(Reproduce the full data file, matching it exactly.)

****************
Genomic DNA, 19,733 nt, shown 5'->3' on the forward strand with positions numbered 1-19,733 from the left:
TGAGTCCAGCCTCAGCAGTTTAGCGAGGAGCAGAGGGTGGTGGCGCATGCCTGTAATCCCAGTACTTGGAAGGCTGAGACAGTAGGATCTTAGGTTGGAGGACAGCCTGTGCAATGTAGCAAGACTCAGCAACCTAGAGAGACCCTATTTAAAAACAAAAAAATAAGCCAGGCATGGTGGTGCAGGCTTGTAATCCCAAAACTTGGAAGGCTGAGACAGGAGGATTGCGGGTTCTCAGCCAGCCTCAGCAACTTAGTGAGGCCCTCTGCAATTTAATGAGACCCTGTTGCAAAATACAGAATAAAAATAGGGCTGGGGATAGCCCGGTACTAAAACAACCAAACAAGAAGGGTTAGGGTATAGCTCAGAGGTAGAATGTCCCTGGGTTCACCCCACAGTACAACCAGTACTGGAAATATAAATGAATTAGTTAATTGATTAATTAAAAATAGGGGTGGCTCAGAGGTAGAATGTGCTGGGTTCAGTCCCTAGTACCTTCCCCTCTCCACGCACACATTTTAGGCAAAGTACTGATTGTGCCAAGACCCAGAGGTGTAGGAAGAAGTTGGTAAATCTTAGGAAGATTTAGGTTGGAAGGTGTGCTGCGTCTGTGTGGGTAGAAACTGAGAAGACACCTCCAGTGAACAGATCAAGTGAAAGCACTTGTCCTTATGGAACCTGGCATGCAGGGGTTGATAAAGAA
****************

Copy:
Genomic DNA, 19,733 nt, shown 5'->3' on the forward strand with positions numbered 1-19,733 from the left:
TGAGTCCAGCCTCAGCAGTTTAGCGAGGAGCAGAGGGTGGTGGCGCATGCCTGTAATCCCAGTACTTGGAAGGCTGAGACAGTAGGATCTTAGGTTGGAGGACAGCCTGTGCAATGTAGCAAGACTCAGCAACCTAGAGAGACCCTATTTAAAAACAAAAAAATAAGCCAGGCATGGTGGTGCAGGCTTGTAATCCCAAAACTTGGAAGGCTGAGACAGGAGGATTGCGGGTTCTCAGCCAGCCTCAGCAACTTAGTGAGGCCCTCTGCAATTTAATGAGACCCTGTTGCAAAATACAGAATAAAAATAGGGCTGGGGATAGCCCGGTACTAAAACAACCAAACAAGAAGGGTTAGGGTATAGCTCAGAGGTAGAATGTCCCTGGGTTCACCCCACAGTACAACCAGTACTGGAAATATAAATGAATTAGTTAATTGATTAATTAAAAATAGGGGTGGCTCAGAGGTAGAATGTGCTGGGTTCAGTCCCTAGTACCTTCCCCTCTCCACGCACACATTTTAGGCAAAGTACTGATTGTGCCAAGACCCAGAGGTGTAGGAAGAAGTTGGTAAATCTTAGGAAGATTTAGGTTGGAAGGTGTGCTGCGTCTGTGTGGGTAGAAACTGAGAAGACACCTCCAGTGAACAGATCAAGTGAAAGCACTTGTCCTTATGGAACCTGGCATGCAGGGGTTGATAAAGAA